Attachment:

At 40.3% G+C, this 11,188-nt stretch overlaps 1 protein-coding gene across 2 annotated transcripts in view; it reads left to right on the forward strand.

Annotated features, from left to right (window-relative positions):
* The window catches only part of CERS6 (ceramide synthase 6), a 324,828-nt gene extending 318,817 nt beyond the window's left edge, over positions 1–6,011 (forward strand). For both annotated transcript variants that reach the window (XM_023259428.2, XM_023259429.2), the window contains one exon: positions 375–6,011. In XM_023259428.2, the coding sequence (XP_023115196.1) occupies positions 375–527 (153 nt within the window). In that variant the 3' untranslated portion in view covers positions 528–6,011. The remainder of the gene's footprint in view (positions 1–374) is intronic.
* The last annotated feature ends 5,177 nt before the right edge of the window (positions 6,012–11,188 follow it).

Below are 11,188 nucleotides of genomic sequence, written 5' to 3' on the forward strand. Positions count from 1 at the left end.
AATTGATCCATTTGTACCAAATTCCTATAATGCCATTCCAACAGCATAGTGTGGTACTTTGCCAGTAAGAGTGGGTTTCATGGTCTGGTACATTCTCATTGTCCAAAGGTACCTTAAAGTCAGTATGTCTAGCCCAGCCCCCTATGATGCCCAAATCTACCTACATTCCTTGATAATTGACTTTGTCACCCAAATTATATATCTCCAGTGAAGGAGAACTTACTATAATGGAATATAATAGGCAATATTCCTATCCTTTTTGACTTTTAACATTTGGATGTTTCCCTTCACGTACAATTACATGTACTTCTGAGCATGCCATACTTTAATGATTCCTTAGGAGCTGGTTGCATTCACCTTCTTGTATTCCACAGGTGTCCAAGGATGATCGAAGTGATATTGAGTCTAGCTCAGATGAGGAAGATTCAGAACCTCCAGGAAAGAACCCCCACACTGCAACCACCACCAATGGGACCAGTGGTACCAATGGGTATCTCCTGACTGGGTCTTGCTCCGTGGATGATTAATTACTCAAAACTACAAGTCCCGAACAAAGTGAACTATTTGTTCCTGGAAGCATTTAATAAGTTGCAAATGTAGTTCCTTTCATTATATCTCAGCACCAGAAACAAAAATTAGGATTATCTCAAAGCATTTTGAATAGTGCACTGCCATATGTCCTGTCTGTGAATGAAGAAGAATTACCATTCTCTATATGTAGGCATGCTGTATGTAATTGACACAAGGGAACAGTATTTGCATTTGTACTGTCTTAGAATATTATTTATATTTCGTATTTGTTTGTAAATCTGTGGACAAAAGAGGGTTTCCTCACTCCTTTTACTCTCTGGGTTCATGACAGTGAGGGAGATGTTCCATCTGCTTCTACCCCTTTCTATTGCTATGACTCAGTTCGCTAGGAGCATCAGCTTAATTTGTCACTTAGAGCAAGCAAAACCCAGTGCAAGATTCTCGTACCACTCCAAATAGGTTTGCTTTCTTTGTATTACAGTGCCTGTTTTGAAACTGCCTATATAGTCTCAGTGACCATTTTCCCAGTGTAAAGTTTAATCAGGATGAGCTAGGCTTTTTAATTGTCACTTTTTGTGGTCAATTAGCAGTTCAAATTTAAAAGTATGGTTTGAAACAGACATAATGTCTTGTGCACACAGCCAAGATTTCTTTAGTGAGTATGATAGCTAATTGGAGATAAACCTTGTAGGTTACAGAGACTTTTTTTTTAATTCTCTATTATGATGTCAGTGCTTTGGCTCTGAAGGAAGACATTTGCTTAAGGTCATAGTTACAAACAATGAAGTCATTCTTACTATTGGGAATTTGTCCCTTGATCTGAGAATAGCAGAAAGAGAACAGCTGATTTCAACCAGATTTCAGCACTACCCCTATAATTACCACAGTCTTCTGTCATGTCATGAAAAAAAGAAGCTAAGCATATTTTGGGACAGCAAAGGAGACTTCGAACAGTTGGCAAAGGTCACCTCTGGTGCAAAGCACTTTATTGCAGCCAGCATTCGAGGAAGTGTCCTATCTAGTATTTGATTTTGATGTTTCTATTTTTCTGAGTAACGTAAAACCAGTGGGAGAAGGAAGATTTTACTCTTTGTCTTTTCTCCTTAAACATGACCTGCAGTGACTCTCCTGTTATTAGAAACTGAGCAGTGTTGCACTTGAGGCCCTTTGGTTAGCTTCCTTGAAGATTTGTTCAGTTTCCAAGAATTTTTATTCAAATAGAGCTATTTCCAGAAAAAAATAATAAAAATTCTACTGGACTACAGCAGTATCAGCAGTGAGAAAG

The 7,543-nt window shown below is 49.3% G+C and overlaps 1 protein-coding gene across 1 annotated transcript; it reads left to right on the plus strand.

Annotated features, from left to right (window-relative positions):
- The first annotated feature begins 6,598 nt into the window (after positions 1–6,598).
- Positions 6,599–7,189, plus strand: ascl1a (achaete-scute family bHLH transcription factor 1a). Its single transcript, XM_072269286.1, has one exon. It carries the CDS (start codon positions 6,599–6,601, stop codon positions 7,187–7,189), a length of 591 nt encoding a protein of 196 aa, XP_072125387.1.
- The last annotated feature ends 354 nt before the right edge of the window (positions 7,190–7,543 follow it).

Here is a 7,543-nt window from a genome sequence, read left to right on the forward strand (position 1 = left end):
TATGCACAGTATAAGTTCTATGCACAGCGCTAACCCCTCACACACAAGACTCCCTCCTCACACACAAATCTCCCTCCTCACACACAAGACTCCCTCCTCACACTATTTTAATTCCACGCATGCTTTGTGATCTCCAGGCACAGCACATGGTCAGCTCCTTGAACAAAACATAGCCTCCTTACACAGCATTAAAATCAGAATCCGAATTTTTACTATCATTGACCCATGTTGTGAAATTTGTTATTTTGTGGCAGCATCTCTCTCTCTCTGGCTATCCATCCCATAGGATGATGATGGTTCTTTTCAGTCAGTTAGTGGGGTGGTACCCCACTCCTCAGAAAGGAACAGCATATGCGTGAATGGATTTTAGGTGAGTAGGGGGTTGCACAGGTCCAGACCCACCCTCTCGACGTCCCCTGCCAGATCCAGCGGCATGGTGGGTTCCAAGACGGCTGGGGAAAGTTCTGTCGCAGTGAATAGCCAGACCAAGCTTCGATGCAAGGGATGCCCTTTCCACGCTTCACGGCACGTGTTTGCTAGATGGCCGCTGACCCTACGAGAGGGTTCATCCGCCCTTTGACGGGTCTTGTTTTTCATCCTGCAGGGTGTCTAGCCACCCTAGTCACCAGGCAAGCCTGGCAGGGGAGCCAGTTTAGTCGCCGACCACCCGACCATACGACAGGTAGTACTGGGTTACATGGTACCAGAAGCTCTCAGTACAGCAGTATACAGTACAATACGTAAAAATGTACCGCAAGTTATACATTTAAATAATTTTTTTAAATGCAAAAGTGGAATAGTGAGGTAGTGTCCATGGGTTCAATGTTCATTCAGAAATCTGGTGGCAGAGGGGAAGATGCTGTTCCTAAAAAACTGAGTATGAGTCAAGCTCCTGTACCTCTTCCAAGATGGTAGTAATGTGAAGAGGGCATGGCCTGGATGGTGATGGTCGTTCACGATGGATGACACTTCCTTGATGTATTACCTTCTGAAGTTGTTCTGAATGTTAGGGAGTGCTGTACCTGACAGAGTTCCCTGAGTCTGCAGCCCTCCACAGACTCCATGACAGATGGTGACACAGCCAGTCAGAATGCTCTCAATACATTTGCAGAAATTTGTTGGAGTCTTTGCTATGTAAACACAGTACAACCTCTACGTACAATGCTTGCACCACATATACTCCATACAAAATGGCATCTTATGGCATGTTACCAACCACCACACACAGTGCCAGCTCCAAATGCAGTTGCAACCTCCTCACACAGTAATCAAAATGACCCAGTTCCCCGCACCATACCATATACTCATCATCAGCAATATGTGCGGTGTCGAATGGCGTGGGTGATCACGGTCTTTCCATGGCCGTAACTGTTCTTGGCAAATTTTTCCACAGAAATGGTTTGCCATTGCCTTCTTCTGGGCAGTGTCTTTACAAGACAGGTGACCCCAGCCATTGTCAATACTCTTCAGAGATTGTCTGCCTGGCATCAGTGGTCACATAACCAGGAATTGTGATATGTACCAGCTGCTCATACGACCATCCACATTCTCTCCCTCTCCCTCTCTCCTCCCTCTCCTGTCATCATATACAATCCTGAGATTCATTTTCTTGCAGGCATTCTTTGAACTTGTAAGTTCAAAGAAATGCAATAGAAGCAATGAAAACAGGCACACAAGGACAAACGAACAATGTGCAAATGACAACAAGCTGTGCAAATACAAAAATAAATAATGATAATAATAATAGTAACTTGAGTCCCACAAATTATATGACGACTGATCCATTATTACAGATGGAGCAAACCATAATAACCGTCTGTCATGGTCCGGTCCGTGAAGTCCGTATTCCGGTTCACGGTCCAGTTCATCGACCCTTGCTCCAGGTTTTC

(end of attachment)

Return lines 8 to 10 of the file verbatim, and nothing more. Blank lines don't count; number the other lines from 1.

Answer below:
Annotated features, from left to right (window-relative positions):
- The first annotated feature begins 6,598 nt into the window (after positions 1–6,598).
- Positions 6,599–7,189, plus strand: ascl1a (achaete-scute family bHLH transcription factor 1a). Its single transcript, XM_072269286.1, has one exon. It carries the CDS (start codon positions 6,599–6,601, stop codon positions 7,187–7,189), a length of 591 nt encoding a protein of 196 aa, XP_072125387.1.